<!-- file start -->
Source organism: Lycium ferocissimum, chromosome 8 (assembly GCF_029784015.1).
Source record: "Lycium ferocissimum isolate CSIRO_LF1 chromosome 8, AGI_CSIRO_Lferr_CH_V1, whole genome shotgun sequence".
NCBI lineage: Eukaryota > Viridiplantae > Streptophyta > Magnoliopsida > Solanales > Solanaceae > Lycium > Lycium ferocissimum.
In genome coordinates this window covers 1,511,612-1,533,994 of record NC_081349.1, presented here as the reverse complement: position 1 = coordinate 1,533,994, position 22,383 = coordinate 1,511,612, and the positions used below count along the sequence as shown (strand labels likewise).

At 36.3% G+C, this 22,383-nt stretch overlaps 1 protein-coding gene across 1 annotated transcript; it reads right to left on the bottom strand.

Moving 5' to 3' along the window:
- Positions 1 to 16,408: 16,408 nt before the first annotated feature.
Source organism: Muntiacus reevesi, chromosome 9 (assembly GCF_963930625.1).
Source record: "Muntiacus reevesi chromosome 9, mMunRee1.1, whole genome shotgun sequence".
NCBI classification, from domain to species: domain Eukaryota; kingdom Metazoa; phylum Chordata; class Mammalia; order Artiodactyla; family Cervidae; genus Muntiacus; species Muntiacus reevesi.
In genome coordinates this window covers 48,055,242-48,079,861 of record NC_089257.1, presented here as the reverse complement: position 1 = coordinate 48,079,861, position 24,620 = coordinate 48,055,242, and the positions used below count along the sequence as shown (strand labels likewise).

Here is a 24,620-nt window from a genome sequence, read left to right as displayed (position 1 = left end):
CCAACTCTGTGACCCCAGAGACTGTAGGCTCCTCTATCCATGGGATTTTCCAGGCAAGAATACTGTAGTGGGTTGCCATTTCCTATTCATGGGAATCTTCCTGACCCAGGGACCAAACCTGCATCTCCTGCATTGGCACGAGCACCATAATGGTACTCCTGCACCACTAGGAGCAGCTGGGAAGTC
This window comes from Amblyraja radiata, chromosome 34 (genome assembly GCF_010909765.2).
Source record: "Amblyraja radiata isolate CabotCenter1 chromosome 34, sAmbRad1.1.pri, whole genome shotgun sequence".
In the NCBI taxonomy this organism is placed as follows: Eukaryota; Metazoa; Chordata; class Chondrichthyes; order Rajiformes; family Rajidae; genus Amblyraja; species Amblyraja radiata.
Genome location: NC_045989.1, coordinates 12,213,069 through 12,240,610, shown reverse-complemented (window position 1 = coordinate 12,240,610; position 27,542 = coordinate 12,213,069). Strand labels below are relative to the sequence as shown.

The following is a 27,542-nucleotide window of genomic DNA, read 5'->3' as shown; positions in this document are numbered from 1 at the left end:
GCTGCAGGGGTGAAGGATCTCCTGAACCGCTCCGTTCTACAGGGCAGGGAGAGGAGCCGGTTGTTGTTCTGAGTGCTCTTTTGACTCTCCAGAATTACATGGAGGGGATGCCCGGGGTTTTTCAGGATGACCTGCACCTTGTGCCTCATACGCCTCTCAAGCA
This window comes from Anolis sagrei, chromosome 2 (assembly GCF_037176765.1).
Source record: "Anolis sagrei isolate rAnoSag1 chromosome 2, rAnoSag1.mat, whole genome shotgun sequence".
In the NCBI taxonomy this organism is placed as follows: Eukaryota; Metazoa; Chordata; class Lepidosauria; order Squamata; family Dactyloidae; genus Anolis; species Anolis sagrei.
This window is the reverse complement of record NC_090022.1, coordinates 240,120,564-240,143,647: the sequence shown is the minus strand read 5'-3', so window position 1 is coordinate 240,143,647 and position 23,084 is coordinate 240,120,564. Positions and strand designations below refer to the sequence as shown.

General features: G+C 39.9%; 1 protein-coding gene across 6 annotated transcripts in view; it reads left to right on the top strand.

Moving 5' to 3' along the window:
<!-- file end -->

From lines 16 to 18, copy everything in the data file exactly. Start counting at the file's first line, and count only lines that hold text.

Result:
In the NCBI taxonomy this organism is placed as follows: Eukaryota; Metazoa; Chordata; class Chondrichthyes; order Rajiformes; family Rajidae; genus Amblyraja; species Amblyraja radiata.
Genome location: NC_045989.1, coordinates 12,213,069 through 12,240,610, shown reverse-complemented (window position 1 = coordinate 12,240,610; position 27,542 = coordinate 12,213,069). Strand labels below are relative to the sequence as shown.

The following is a 27,542-nucleotide window of genomic DNA, read 5'->3' as shown; positions in this document are numbered from 1 at the left end: